Cardroom International Lawsuit vs. Tiltware, PokerStars Formally Dismissed
Another FlushDraw exclusive — more breaking news in the California civil case of Cardroom International LLC vs. Mark Scheinberg, et al. As hinted at last week, Judge Elizabeth White has now formally signed the decision dismissing all claims in the case.
The decision by White, signed on July 12, 2013, also included the denial of a formal objection submitted by Cardroom International’s primary owner, attorney Cyrus Sanai, which we’ll detail a bit later in this post.
The formal dismissal (pending a probable appeal by Sanai), involved several corporate and individual defendants for PokerStars and the pre-Black Friday Full Tilt, referred to as Tiltware LLC in the case.
In addition to the Scheinbergs of PokerStars ownership renown, individual defendants on the Full Tilt side included most prominent former owners of that site, including Howard Lederer, Ray Bitar, Chris Ferguson, Phil Gordon, Phil Ivey, Perry Friedman, John Juanda, Erik Seidel, Andy Bloch and others.
The ruling against Florida-based Cardroom International and Sanai paves the way for the eventual freeing up of $30 million being held in escrow by the US Department of Justice pending this case’s outcome. The claim alleged civil RICO and antitrust violations and sought at least $10 million in damages, which was trebled to $30 million under the RICO statute.
The $30 million has been reserved from the more than $700 million that PokerStars has paid to the Department of Justice in several installments since Stars reached its 2012 settlement in the Black Friday case. The $30 million is not supposed to be tied to the remission process in which former US customers of Full Tilt continue to wait for refunds of balances from that site.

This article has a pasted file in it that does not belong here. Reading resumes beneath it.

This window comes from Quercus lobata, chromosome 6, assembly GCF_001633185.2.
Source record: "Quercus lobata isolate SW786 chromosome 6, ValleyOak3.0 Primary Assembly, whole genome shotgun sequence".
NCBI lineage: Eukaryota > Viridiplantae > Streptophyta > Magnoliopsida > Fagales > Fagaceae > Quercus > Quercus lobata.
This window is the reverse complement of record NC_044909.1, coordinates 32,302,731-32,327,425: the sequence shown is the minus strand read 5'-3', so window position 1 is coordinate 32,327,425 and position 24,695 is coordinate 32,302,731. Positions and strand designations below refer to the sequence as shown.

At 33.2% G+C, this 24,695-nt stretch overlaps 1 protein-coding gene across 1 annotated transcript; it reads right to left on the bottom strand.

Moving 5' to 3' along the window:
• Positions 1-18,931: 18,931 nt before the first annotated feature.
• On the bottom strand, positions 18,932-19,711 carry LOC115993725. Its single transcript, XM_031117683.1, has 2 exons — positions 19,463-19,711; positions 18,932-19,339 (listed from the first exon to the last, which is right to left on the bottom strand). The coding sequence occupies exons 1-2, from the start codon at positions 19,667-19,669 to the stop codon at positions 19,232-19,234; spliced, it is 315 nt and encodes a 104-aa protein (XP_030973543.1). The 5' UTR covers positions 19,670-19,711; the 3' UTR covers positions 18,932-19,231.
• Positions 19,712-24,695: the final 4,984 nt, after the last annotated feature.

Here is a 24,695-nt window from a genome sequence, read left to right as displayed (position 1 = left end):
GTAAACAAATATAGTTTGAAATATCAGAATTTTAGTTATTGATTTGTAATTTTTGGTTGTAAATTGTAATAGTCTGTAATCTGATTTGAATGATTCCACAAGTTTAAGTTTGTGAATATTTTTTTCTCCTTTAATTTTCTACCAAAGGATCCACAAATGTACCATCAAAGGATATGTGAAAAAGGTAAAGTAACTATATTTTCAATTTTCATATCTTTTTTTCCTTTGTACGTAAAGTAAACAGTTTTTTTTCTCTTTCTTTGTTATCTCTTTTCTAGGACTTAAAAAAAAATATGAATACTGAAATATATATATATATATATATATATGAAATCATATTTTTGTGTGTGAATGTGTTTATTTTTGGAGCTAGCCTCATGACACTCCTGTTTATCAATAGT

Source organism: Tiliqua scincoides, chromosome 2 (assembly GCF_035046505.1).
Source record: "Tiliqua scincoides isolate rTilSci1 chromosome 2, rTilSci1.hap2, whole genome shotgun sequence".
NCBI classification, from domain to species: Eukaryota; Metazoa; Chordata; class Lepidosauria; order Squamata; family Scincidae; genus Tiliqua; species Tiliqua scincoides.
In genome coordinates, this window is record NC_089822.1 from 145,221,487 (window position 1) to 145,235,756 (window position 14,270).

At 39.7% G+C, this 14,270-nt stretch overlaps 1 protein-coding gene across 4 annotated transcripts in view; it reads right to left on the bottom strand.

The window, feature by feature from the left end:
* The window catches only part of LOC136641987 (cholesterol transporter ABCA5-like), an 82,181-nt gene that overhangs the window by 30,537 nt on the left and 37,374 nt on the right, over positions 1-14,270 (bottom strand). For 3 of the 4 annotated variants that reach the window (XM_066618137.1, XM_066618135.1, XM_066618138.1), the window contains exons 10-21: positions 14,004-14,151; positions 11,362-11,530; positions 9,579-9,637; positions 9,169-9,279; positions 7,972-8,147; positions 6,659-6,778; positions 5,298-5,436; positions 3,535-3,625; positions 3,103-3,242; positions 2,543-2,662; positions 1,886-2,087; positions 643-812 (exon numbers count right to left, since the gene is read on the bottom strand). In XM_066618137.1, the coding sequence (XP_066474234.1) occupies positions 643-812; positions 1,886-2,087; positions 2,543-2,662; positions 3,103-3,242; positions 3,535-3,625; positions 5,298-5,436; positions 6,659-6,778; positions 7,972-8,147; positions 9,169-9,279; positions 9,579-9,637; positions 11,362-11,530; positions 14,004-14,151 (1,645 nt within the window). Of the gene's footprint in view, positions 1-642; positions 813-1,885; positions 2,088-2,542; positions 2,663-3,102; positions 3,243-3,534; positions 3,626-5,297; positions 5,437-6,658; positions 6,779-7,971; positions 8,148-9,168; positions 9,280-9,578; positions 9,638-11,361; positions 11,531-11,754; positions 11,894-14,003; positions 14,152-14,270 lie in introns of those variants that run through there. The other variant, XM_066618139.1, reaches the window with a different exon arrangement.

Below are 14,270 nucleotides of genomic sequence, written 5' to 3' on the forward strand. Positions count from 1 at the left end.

Sanai’s and Cardroom International’s case bounced through multiple legal jurisdictions before being remanded back to California for an initial resolution. In addition to the initial RICO and antitrust allegations, Sanai also claimed that Cardroom International later acquired an unresolved ownership interest in the Full Tilt software, which eventually transferred through several corporate entities before being acquired by Cardroom International in bankruptcy proceedings related to the dissolution of an online site called JetSet Poker.
Sanai’s connection to Full Tilt dates back to the formation of the company itself, before the company was even known by that name, and about when a group of prominent players led by Ferguson and often called the “Jesus Coalition” invested in the future site.
The objection by Sanai to Judge White’s proposed decision was filed on July 8th, and was summarily dismissed as part of White’s signed ruling. The decision to dismiss without leave to further amend, meaning that the case is closed pending a probable appeal attempt.
Sanai’s objection to White’s proposed decision began by calling the ruling “gibberish”: